The Council established at Plymouth, in the County of De-

von, for the ordering the affairs of New England, and
their proceedings with reference thereto

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CHAP. XVI.
The addition of more Assistants to the Governor of Ply-

mouth Colony, with some passages most remarkable
there, in the years 1624, 1625

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CHAP. XVII.
Affairs in the Colony of New Plymouth, political and

ecclesiastical, during the second lustre of years, viz.
from March 26, 1626, to March 26, 1631

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CHAP. XVIII.
The discovery and first planting of the Massachusetts

CHAP. XIX.
Several planters transport themselves into New Eng.

land ; Ministers invited to join with them. The first
Plantation in the Massachusetts, called Salem.

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CHAP. XX. Of the civil polity and form of government of the Massa

chusetts Company of New England, by Patent ; *with

1

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the sending over their first Agent thither, viz. Mr. J.
Endicot, Anno 1628.*

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CHAP. XXI.
Of the affairs of religion in the Massachusetts Colony, in

New England, during the first lustre of years after the
first attempt for the planting thereof; from the year
1625 to the year 1630.

CHAP. XXII.
Transactions of the Patentees at London after the Patent

was obtained; debates about carrying it over; trans-
portation of the Patentees and many others, in the year
1630.

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CHAP. XXIII.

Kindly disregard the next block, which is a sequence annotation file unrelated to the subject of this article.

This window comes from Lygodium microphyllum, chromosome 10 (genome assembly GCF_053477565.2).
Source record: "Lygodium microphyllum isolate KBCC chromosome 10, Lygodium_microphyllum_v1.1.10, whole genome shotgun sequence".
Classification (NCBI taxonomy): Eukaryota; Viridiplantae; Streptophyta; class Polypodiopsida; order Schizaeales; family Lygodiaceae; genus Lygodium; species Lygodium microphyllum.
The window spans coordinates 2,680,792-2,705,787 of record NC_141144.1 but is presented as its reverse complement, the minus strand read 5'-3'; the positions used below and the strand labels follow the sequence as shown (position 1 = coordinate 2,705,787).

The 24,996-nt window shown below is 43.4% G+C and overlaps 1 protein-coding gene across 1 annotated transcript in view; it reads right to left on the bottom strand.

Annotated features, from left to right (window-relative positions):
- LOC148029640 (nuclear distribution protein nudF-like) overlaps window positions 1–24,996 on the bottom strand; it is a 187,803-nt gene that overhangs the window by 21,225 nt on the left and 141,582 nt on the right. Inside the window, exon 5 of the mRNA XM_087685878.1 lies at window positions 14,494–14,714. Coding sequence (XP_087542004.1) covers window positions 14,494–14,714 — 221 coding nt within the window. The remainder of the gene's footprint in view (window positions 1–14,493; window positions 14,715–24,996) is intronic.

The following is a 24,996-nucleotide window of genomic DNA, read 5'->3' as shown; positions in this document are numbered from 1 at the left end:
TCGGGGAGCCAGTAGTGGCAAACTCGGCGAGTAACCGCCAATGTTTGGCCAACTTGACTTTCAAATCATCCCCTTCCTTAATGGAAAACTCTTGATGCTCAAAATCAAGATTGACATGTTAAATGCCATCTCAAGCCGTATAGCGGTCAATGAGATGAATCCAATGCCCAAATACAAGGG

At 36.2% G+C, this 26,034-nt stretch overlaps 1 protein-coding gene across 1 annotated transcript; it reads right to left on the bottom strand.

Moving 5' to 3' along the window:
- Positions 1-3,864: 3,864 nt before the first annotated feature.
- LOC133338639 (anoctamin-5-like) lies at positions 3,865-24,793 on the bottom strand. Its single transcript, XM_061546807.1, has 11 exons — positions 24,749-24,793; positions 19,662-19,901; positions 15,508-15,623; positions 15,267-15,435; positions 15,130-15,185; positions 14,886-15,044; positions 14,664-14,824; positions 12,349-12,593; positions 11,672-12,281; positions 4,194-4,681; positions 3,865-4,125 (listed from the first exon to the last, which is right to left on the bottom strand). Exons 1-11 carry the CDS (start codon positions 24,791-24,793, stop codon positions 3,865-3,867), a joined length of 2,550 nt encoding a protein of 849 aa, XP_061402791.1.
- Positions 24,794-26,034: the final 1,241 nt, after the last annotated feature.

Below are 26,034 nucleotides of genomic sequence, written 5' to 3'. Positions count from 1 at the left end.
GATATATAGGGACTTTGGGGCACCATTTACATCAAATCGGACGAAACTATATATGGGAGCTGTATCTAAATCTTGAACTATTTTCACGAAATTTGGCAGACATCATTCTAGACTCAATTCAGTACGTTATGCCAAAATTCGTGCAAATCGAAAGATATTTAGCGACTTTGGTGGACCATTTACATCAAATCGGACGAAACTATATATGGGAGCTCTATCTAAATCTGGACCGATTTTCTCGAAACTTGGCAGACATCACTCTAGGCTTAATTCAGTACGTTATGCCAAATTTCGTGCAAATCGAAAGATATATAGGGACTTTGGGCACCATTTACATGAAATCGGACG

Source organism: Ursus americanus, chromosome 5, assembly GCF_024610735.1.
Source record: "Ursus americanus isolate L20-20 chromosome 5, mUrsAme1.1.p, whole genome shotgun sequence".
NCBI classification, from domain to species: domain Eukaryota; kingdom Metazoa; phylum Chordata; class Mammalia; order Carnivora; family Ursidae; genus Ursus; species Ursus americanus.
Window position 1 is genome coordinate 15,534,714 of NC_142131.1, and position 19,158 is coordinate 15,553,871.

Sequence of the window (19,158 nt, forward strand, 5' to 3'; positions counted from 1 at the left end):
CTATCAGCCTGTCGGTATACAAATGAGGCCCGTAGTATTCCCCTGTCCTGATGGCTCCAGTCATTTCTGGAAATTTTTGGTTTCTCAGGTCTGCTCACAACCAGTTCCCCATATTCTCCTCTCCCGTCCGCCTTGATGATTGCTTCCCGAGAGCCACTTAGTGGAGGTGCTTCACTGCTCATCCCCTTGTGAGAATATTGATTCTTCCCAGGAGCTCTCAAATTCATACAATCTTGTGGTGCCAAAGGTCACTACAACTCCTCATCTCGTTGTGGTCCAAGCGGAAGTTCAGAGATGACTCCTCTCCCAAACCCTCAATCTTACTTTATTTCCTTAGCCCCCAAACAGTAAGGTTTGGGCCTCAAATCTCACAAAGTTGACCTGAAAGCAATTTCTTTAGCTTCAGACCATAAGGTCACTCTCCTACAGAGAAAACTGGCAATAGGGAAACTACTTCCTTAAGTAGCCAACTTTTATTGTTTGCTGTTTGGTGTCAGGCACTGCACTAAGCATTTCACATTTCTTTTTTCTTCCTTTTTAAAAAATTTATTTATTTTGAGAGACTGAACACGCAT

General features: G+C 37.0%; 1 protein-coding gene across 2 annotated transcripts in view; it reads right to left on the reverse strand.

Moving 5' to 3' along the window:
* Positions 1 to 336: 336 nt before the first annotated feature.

The proceedings of the Patentees at South-Hampton,

when they took their leave of England ; the solemn
manner thereof

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CHAP. XXIV.
The fleet set forth to sea for New England; their passage,
and safe arrival there.

CHAP. XXV.
The first planting the Massachusetts Bay with towns, after

the arrival of the Governor and company that came
along with him; and other occurrents that then fell out.
1630, 1631, 1632.

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CHAP. XXVI.
The first Courts kept in the Massachusetts, after the

coming over of the Governor. The carrying on of
their civil affairs, from the year 1630 to 1636, with the
accusations against them before the King and Council. 106 146

CHAP. XXVII.
Various occurrences in New England, from the year
1631 to 1636.

113

160

CHAP. XXVIII.
Ecclesiastical affairs of the Massachusetts, during the first

lustre of years after the transferring of the Patent and
Government thither; from Anno 1631 to 1636

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CHAP. XXIX.
Memorable accidents during this lustre of years. The

small-pox among the Indians; pestilential fever at
Plymouth ; with other occurrences worthy to be ob-
served, from the year 1630 to 1636

131

194